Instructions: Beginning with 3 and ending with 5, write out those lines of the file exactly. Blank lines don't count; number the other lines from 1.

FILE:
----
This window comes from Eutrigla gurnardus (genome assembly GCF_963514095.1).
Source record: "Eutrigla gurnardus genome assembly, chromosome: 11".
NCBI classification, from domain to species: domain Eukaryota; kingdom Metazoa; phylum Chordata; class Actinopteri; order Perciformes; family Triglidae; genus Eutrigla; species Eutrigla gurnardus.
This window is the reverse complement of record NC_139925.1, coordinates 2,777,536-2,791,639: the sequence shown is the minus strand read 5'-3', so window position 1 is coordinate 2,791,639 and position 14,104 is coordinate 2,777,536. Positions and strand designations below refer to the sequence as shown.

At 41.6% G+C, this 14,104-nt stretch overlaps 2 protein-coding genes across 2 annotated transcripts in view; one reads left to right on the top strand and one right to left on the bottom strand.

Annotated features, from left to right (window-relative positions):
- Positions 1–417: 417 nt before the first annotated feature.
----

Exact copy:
NCBI classification, from domain to species: domain Eukaryota; kingdom Metazoa; phylum Chordata; class Actinopteri; order Perciformes; family Triglidae; genus Eutrigla; species Eutrigla gurnardus.
This window is the reverse complement of record NC_139925.1, coordinates 2,777,536-2,791,639: the sequence shown is the minus strand read 5'-3', so window position 1 is coordinate 2,791,639 and position 14,104 is coordinate 2,777,536. Positions and strand designations below refer to the sequence as shown.

At 41.6% G+C, this 14,104-nt stretch overlaps 2 protein-coding genes across 2 annotated transcripts in view; one reads left to right on the top strand and one right to left on the bottom strand.